Most postsecondary teachers work full time, although part-time work is common. Postsecondary teachers who work part time may offer instruction at several colleges or universities. Some have a full-time job in their field of expertise in addition to a part-time teaching position. For example, an active lawyer or judge might teach an evening course at a law school.

College and university courses are generally during the day, although some are offered in the evenings or on weekends to accommodate students who have jobs or other obligations.

Academic calendars typically include breaks, such as between terms. The availability and type of course offerings during the summer vary by institution. Although some postsecondary teachers provide instruction in summer courses, others use the time to conduct research or engage in professional development.

Postsecondary teachers’ schedules generally are flexible. Full-time teachers typically need to be on campus to teach classes and have office hours but otherwise are free to set their own schedules.

Job Outlook for Postsecondary Teachers[About this section] [To Top]

Overall employment of postsecondary teachers is projected to grow 12 percent over the next ten years, much faster than the average for all occupations.

About 132,600 openings for postsecondary teachers are projected each year, on average, over the decade. Many of those openings are expected to result from the need to replace workers who transfer to different occupations or exit the labor force, such as to retire.

Employment of Postsecondary Teachers

Projected employment of postsecondary teachers varies by occupation. Both part-time and full-time postsecondary teachers are included in these projections.

The number of people attending postsecondary institutions is expected to grow over the projections decade. Students will continue to seek higher education to gain the knowledge and skills necessary to meet their career goals. As more people enter colleges and universities, more postsecondary teachers will be needed to serve these additional students. Colleges and universities are likely to hire more part-time teachers to meet this demand. In all disciplines, there is expected to be a limited number of full-time nontenure and full-time tenure positions.

A growing number of older people, who are more likely than young people to need medical care, will create increased demand for healthcare. More postsecondary teachers are expected to be needed to help educate workers who provide healthcare services.

However, despite expected increases in enrollment, employment growth in public colleges and universities will depend on state and local government budgets. If budgets for higher education are reduced, employment growth may be limited.

Employment projections data for Postsecondary Teachers, 2021-31
Occupational Title Employment, 2021 Projected Employment, 2031 Change, 2021-31
Percent Numeric
Postsecondary teachers 1,324,000 1,483,400 12 159,400
  Business teachers, postsecondary 103,400 109,800 6 6,400
  Computer science teachers, postsecondary 47,800 51,200 7 3,400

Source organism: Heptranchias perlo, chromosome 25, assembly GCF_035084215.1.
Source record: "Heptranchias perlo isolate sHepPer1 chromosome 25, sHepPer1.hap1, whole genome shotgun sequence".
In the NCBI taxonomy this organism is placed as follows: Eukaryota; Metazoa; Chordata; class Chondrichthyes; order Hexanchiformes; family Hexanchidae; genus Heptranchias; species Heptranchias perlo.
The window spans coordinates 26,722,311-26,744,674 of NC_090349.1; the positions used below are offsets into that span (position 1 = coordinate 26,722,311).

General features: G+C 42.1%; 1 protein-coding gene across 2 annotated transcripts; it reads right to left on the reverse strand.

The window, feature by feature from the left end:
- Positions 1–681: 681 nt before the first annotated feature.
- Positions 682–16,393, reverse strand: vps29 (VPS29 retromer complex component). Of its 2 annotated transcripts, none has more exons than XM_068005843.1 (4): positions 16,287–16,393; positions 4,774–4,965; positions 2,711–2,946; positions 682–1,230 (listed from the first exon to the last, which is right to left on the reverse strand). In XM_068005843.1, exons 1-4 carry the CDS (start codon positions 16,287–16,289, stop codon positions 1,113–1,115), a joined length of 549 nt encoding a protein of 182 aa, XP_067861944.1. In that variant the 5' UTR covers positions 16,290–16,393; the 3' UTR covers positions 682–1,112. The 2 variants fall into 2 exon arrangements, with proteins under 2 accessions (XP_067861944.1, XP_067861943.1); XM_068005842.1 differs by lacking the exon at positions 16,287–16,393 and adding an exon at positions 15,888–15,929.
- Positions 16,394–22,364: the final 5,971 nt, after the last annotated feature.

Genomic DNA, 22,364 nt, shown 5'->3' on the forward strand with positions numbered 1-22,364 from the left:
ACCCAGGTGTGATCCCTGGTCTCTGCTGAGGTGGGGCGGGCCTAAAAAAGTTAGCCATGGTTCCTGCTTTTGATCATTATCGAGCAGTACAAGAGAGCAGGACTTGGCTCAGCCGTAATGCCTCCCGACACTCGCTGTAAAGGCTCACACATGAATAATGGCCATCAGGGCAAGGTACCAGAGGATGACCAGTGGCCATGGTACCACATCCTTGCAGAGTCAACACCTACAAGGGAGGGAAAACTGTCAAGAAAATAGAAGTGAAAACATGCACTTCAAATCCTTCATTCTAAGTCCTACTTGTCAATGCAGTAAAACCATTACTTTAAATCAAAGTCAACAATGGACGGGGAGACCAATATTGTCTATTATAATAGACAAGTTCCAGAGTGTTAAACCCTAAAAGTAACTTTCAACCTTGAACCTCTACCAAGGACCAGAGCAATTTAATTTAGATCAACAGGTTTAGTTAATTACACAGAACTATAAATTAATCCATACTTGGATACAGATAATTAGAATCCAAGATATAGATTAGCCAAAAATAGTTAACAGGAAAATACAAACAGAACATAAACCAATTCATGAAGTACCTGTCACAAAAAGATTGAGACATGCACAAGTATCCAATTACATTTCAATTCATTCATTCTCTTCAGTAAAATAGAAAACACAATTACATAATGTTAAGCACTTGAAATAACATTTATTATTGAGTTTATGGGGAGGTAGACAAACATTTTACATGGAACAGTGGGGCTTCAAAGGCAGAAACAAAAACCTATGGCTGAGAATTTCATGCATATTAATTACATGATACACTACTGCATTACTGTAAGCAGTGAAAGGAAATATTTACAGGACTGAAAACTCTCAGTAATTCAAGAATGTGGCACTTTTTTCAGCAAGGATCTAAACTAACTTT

Mathematical science teachers, postsecondary 53,800 57,100 6 3,200
  Architecture teachers, postsecondary 7,800 8,400 8 600
  Engineering teachers, postsecondary 45,800 51,800 13 6,100
  Agricultural sciences teachers, postsecondary 10,900 11,700 7 800
  Biological science teachers, postsecondary 60,200 67,700 12 7,500
  Forestry and conservation science teachers, postsecondary 1,500 1,600 8 100
  Atmospheric, earth, marine, and space sciences teachers, postsecondary 12,700 13,700 7 900
  Chemistry teachers, postsecondary 25,800 27,800 8 2,000
  Environmental science teachers, postsecondary 7,100 7,600 8 500
  Physics teachers, postsecondary 16,000 17,300 8 1,300
  Anthropology and archeology teachers, postsecondary 6,400 6,900 8 500
  Area, ethnic, and cultural studies teachers, postsecondary 11,700 12,700 9 1,000
  Economics teachers, postsecondary 15,300 16,600 8 1,300
  Geography teachers, postsecondary 4,300 4,700 8 300
  Political science teachers, postsecondary 18,200 19,700 8 1,500
  Psychology teachers, postsecondary 46,400 50,800 10 4,500
  Sociology teachers, postsecondary 16,000 17,200 8 1,200
  Social sciences teachers, postsecondary, all other 19,400 20,500 6 1,100
  Health specialties teachers, postsecondary 246,700 306,100 24 59,400
  Nursing instructors and teachers, postsecondary 87,000 105,700 22 18,700
  Education teachers, postsecondary 76,700 83,200 8 6,500
  Library science teachers, postsecondary 5,500 5,900 8 400
  Criminal justice and law enforcement teachers, postsecondary 16,500 18,200 10 1,600
  Law teachers, postsecondary 19,100 20,800 9 1,700
  Social work teachers, postsecondary 16,100 17,500 9 1,400
  Art, drama, and music teachers, postsecondary 121,800 132,500 9 10,700
  Communications teachers, postsecondary 34,400 36,900 7 2,500
  English language and literature teachers, postsecondary 72,400 76,900 6 4,600
  Foreign language and literature teachers, postsecondary 25,000 27,000 8 2,000
  History teachers, postsecondary 23,700 25,400 7 1,700
  Philosophy and religion teachers, postsecondary 28,200 30,600 9 2,400
  Family and consumer sciences teachers, postsecondary 3,400 3,600 7 200
  Recreation and fitness studies teachers, postsecondary 17,100 18,400 7 1,200


A portion of the information on this page is used by permission of the U.S. Department of Labor.